The Legal Affairs Committee of the European Parliament on Thursday approved a report calling for common EU rules for the fast-evolving field of robotics.
The report, presented by Mady Delvaux, a Luxembourgish member of the Parliament, looked at robotics-related issues such as liability, safety and changes in the labour market.
“A growing number of areas of our daily lives are increasingly affected by robotics. In order to address this reality and to ensure that robots are and will remain in the service of humans, we urgently need to create a robust European legal framework,” she said.
In the report, the lawmakers urged the European Commission, the executive body of the European Union, to put forward rules to settle issues such as compliance with ethical standards and liability for accidents involving driverless cars.
The report suggested the EU to create a European agency for robotics and artificial intelligence to supply public authorities with technical, ethical and regulatory expertise.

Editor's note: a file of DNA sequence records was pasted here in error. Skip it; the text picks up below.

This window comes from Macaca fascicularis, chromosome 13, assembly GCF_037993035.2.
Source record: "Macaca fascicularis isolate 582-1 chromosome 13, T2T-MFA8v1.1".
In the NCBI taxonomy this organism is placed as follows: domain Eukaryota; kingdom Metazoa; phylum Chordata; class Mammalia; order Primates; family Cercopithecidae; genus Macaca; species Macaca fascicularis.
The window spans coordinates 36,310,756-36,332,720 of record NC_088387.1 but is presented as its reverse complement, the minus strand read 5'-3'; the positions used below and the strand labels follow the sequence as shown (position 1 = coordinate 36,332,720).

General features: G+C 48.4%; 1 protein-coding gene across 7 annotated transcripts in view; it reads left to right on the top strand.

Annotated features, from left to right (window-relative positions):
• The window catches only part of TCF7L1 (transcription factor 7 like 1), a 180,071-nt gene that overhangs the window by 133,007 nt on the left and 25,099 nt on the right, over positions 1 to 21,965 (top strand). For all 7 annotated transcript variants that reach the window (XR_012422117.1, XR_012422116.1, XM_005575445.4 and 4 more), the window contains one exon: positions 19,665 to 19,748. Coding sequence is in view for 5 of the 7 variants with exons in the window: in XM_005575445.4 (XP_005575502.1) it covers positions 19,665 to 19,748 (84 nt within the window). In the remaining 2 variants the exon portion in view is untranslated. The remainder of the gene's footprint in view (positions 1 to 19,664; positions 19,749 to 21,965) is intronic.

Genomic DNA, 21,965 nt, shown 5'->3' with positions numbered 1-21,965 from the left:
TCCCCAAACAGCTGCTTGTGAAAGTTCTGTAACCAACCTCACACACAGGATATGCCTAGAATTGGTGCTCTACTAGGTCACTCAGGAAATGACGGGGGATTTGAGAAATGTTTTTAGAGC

Meanwhile, the lawmakers also proposed a voluntary ethical conduct code to regulate who would be accountable for the social, environmental and human health impacts of robotics and ensure that they operate in accordance with legal, safety and ethical standards.
Stressing that harmonised rules are especially urgently needed for self-driving cars, the members of the Parliament called for an obligatory insurance scheme and a fund to ensure victims would be fully compensated in case of accidents caused by driverless cars.
Furthermore, the report stressed that EU-wide rules are needed to fully exploit the economic potential of robotics and artificial intelligence and guarantee a standard level of safety and security.
Facing the increasing doubts that the development of robotics could result in big societal changes, including the creation and loss of jobs in certain fields, the report urged the EU regulators to follow these trends closely, including new employment models and the viability of the current tax and social system for robotics.
“Robots will not totally replace humans. There will be a cooperation between robots and humans and I imagine that everyone can learn to work together with a robot,” Delvaux said.
The EU needs to take the lead on regulatory standards, so as not to be forced to follow those set by third states, argued the report.
As the report has now been approved, a draft proposal is expected to be made by the European Commission and then put to vote at the Parliament, according to the EU’s legislative initiative procedure.